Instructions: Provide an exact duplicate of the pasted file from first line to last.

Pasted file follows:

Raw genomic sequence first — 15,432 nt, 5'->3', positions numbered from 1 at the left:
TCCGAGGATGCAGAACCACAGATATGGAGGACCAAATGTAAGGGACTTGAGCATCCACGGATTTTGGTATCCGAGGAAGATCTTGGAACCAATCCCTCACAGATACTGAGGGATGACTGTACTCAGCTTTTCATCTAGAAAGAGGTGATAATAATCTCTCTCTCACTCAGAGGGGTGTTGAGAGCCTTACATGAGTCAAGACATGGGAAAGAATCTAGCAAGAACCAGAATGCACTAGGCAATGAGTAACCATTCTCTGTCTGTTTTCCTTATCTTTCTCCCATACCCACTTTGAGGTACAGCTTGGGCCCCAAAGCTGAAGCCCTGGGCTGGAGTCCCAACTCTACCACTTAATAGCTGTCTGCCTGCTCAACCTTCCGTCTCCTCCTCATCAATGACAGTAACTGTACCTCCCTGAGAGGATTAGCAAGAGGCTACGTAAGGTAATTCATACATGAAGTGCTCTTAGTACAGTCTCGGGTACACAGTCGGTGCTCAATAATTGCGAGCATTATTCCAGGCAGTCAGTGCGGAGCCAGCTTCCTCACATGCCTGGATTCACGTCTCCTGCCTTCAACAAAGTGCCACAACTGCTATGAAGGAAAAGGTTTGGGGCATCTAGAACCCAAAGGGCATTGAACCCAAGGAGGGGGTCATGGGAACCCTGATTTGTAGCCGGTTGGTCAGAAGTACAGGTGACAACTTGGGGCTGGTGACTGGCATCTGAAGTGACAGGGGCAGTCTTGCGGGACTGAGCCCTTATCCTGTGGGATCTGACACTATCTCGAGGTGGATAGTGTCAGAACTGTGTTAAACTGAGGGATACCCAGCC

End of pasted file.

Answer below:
Raw genomic sequence first — 15,432 nt, 5'->3', positions numbered from 1 at the left:
TCCGAGGATGCAGAACCACAGATATGGAGGACCAAATGTAAGGGACTTGAGCATCCACGGATTTTGGTATCCGAGGAAGATCTTGGAACCAATCCCTCACAGATACTGAGGGATGACTGTACTCAGCTTTTCATCTAGAAAGAGGTGATAATAATCTCTCTCTCACTCAGAGGGGTGTTGAGAGCCTTACATGAGTCAAGACATGGGAAAGAATCTAGCAAGAACCAGAATGCACTAGGCAATGAGTAACCATTCTCTGTCTGTTTTCCTTATCTTTCTCCCATACCCACTTTGAGGTACAGCTTGGGCCCCAAAGCTGAAGCCCTGGGCTGGAGTCCCAACTCTACCACTTAATAGCTGTCTGCCTGCTCAACCTTCCGTCTCCTCCTCATCAATGACAGTAACTGTACCTCCCTGAGAGGATTAGCAAGAGGCTACGTAAGGTAATTCATACATGAAGTGCTCTTAGTACAGTCTCGGGTACACAGTCGGTGCTCAATAATTGCGAGCATTATTCCAGGCAGTCAGTGCGGAGCCAGCTTCCTCACATGCCTGGATTCACGTCTCCTGCCTTCAACAAAGTGCCACAACTGCTATGAAGGAAAAGGTTTGGGGCATCTAGAACCCAAAGGGCATTGAACCCAAGGAGGGGGTCATGGGAACCCTGATTTGTAGCCGGTTGGTCAGAAGTACAGGTGACAACTTGGGGCTGGTGACTGGCATCTGAAGTGACAGGGGCAGTCTTGCGGGACTGAGCCCTTATCCTGTGGGATCTGACACTATCTCGAGGTGGATAGTGTCAGAACTGTGTTAAACTGAGGGATACCCAGCC